In order to ensure relevance and engagement within the broader, professional, independent animation industry, we initiated the idea of creating a resource package for practicing creators. This was a response to the initial understanding that to have impact and build knowledge, we should outline a digital media strategy for wide and relevant visibility. The context of this research project is an opportunity to offer a practical guide. For this, we are fortunate to collaborate with Clémence Bragard who authored Chapter 5: Framework / Tool Kit. Clémence is not only a long-time partner of The Animation Workshop and engaged in the Professional Training, Research and Development Department but in her professional capacity, she has unprecedented access to the international business and artist network.
Vassilis Kroustallis, writer and acclaimed film critic, comes with a journalistic background and, as editor of a prominent online Animation magazine, has outreach to a wide audience. He has been engaged to conduct the interviews with the filmmakers who have contributed to this body of work. With his vast experience as an interviewer and multiplier, Vassilis enables this project to paint a comprehensive picture, taking into account the limited scope of the research.
In selecting the filmmaker interviewees, we were guided by the need to address a variety of practices, gender equality, and interests. Having input from established professionals as well as young talents, from people working within the industry, and those on its fringes is crucial. With a mix of feature films, short films, series, and projects in development as well as distribution, we are focused on European productions and have a special interest in The Animation Workshop programme graduates, or makers associated with The Animation Workshop / VIA University College.
Similarly to the guidance criteria in selecting participating filmmakers, the selection of interviews with festival directors, distributors and decision makers, aims to portray a range of relevant points of view: Large, established festivals alongside smaller, independent platforms.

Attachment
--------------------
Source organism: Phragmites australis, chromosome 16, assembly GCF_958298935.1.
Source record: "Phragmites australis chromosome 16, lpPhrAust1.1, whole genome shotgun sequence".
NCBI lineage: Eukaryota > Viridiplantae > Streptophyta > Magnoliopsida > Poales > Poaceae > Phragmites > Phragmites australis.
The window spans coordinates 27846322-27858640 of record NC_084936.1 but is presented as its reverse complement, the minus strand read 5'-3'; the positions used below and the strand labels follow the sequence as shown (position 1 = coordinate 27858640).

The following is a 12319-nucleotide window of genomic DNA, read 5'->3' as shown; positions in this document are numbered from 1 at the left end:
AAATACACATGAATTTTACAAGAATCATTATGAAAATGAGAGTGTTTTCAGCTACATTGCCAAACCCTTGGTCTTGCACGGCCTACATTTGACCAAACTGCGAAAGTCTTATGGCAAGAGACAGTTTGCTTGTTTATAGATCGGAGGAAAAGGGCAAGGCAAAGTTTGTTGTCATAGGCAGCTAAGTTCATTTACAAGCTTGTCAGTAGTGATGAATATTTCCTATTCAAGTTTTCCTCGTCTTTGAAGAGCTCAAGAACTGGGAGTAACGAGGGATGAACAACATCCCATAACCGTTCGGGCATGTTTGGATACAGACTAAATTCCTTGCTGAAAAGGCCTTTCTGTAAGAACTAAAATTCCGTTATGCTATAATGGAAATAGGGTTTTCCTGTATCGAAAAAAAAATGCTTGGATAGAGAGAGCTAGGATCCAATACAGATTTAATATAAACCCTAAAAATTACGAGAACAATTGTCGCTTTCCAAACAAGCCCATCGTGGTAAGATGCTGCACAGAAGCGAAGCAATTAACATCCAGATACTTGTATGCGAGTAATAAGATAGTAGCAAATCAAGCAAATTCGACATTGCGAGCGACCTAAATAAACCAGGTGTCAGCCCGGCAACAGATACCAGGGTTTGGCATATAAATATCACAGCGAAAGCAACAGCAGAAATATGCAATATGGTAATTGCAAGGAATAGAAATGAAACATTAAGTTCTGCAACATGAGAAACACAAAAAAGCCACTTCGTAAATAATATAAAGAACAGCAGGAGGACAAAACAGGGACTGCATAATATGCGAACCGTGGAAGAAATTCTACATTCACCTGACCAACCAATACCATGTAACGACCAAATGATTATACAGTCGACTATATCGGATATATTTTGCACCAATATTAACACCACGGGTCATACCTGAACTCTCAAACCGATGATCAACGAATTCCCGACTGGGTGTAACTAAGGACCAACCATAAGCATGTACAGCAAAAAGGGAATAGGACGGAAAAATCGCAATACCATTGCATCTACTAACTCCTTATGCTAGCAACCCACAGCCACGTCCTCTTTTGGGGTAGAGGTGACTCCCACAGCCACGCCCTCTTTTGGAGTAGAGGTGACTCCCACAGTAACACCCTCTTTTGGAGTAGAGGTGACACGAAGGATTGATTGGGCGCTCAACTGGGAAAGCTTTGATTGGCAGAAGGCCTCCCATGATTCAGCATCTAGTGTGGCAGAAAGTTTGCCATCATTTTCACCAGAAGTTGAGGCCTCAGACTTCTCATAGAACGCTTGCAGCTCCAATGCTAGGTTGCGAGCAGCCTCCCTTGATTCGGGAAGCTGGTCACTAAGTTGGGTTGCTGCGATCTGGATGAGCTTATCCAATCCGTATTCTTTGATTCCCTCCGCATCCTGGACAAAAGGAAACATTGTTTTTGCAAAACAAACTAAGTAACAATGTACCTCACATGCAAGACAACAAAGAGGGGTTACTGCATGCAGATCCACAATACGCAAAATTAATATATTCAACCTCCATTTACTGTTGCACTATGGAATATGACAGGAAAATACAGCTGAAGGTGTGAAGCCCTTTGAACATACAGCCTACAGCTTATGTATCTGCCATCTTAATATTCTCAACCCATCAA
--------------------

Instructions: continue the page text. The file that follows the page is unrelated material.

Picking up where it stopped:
Questions directed at professional trainers, publicists and programmers, support the toolkit aspect of the research. Some of the interview questions were standardized, such as with filmmakers, where we used a set of questions as a general guideline, while other interview questions emerged from the context of the interview setting, often in conversation, or as part of an arranged panel.
In Chapter 4, the interviews are clustered in categories, as well as presented in the chronological order in which they were conducted. The idea behind this format was to ease readability and provide access to this bulk of texts, as well as to illustrate the fluctuations in our culture, over the short, but volatile timespan during which this research project was conducted (April – October 2020).
This research began with my participation in the online version of DokuFest International Documentary and Short film festival in August 2020, in a panel directly connected to my work as producer of ANIDOX: a professional training programme for the development of animated documentaries. This is why the first section of Chapter 4 bundles the response of the panel and focuses on the prominent documentary film festivals and their immediate response to the COVID pandemic.
Documentary festivals seemed to be the first to react. However, in Chapter 4.2, this work expanded to include more specific input from leaders of animation festivals, from persons in key positions in the animation community and their reflections. Animation festivals and their position regarding filmmakers became more central to the discussion. As we dove deeper into positioning this research as a practical instrument, and in order to enhance the advisory aspect, we included interviews with other professionals in distribution, communication, and training.
The final section of Chapter 4 is dedicated to the filmmaker interviews, conducted and edited by Vassilis Kroustallis, who focused on the creative process and outcomes.
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The author Michelle Kranot wishes to express sincere appreciation to the collaborators and co-authors for their invaluable input to this project:
Ellie Land, Filmmaker and Senior Lecturer in Animation at Northumbria University, Vassilis Kroustallis, writer and editor Zippy Frames Animation online magazine. PhD Cand. Ionian University, Corfu, and Clémence Bragard, Artistic Director of the French Festival of Animation Film, AFCA – French Association for Animated Cinema.
In addition, special thanks to Uri Kranot whose understanding of the needs and ideas of the targets was helpful during every phase of this undertaking. Thanks also to administrative staff and Lone Thaarup Nielsen, as well as to the members of the school council for their valuable input.
Special thanks to Tim Leborgne, Department Director, Open Workshop & Professional Training at The Animation Workshop / VIA, for initiating the idea of this endeavor and for his kind support.